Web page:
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ADDRESS OF JOHN PAUL II
TO H.E. MR GEORGIOS F. POULIDES
NEW AMBASSADOR OF CYPRUS ACCREDITED TO THE HOLY SEE*

Saturday, 5 July 2003

 

Mr Ambassador,

It gives me great pleasure to welcome you to the Vatican for the presentation of the Letters of Credence by which you are appointed Ambassador Extraordinary and Plenipotentiary of the Republic of Cyprus to the Holy See. I am grateful for the greetings which you bring from President Tassos Papadopoulos, and I ask you kindly to convey to him and the Government my own good wishes together with the assurance of my prayers for the progress, peace and prosperity of the nation. I am also pleased to note that you are the first Ambassador of your country to the Holy See who will be resident in the City of Rome: this is a further positive sign of the friendship and cooperation which continue to grow between us.

You have mentioned the recent signing of the Accession Treaty of the Republic of Cyprus to the European Union. This is certainly a significant step for the nation as it starts to make the necessary preparations for taking its place officially in the European economic and political community. And with your nation’s deep-seated and long-standing Christian heritage, dating back to the very beginnings of Christianity itself, Cyprus will be in an advantageous position to make Europe ever more aware of its own Christian roots. For, as I had occasion to remark earlier this year to the Diplomatic Corps accredited to the Holy See: "Europe is the bearer of values which have borne fruit for two thousand years in an ‘art’ of thinking and living from which the whole world has benefited. Among these values Christianity holds a privileged position, inasmuch as it gave birth to a humanism which has permeated Europe’s history and institutions . . . A Europe which disavowed its past, which denied the fact of religion, and which had no spiritual dimension would be extremely impoverished in the face of the ambitious project which calls upon all its energies: constructing a Europe for all" (Speech to the Diplomatic Corps, 13 January 2003, 5).

The continuing expansion of the European Union is an encouraging sign of the results that can be achieved when good will, mutual trust, fidelity to commitments and cooperation among responsible partners become the prevailing modus operandi in the international arena. Such values are all the more necessary in our modern era, in which it is no longer possible to grasp the full meaning of the independence of States apart from the concept of interdependence. Now as perhaps never before in human history sovereign Nations are closely interconnected, affecting one another, oftentimes very significantly, both for good and for bad. There is a manifest need in our contemporary world for the legitimate aspirations, traditions and beliefs of people of different backgrounds to be accorded full respect. Only mutual acceptance and sincere dialogue among peoples and groups can sustain the work of maintaining harmonious relations. Genuine peace requires the effective recognition and safeguarding of the dignity and rights of all the members of the human family as the fundamental criterion of policy and action, with special openness to and support of the neediest: the poor, the sick, the young, the old, the labourer, the immigrant.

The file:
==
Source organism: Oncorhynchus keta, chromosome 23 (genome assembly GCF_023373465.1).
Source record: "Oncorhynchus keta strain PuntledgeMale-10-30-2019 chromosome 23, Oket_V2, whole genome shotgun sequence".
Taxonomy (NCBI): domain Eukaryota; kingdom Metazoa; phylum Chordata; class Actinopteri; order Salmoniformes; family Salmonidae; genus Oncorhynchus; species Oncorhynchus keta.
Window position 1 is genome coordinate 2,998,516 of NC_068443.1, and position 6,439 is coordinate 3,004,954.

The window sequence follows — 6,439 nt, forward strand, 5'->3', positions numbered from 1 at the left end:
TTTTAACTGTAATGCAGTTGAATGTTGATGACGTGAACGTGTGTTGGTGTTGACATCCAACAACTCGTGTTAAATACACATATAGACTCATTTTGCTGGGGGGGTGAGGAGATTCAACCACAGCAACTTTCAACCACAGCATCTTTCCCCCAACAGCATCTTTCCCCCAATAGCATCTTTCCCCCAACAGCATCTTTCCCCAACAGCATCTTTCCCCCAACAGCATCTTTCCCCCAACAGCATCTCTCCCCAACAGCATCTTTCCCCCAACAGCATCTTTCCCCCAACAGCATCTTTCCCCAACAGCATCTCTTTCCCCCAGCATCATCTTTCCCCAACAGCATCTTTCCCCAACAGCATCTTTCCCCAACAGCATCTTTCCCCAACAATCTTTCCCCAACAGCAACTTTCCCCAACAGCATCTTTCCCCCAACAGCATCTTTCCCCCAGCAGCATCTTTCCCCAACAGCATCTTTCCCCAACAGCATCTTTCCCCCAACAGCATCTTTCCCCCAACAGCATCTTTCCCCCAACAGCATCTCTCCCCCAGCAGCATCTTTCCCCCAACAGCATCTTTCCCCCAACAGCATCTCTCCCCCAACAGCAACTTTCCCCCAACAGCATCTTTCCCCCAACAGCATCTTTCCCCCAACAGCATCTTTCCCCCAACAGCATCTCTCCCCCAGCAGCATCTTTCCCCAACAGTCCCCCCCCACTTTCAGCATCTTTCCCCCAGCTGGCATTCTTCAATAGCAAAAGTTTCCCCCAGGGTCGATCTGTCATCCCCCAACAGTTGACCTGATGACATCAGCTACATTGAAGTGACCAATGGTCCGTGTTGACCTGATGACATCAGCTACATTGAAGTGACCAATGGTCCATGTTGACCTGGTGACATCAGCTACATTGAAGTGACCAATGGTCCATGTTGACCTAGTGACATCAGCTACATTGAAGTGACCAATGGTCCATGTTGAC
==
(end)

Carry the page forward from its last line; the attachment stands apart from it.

Your Excellency has also referred to a situation that represents one of the most pressing problems facing Cyprus today: the ongoing division of the island. The Holy See, together with the rest of the international community, was greatly saddened that the plan for peace and reunification presented last year by the Secretary-General of the United Nations - the result of months of negotiations - did not gain the necessary consensus with the parties involved and was thus not accepted. It is to be hoped that the current climate of a growing European integration and an increasing European unity will provide renewed impetus and resolve to efforts aimed at finally overcoming this crisis. In this regard, I am pleased to hear you speak of your government’s willingness to sit down once more at the table of dialogue and negotiation, under the auspices of the United Nations, and its readiness to abide by all relevant directives adopted by the Security Council. Indeed, confrontation and violence will never provide lasting solutions to controversies between peoples and nations. Sincere negotiation is required for settling differences in a manner that serves the authentic good of all, and the path of frank and straight-forward dialogue is the only way for effectively undertaking such negotiation. In all of this, of course, the members of the Catholic community will always be eager to make their contribution along with their fellow Cypriots.

Mr Ambassador, I am certain that your term of service will do much to strengthen the bonds of friendship between the Republic of Cyprus and the Holy See. I offer you my best wishes for the success of your mission and I assure you that the various departments of the Roman Curia will always be willing to assist you as you carry out your duties. I invoke the abundant blessings of Almighty God upon you and your country.


*Insegnamenti di Giovanni Paolo II, vol. XXVI, 2, p. 29-31.

L'Osservatore Romano 6.7.2003 p.6.

L'Osservatore Romano. Weekly Edition in English n. 29 p.5.

 

Copyright 2003 - Libreria Editrice Vaticana


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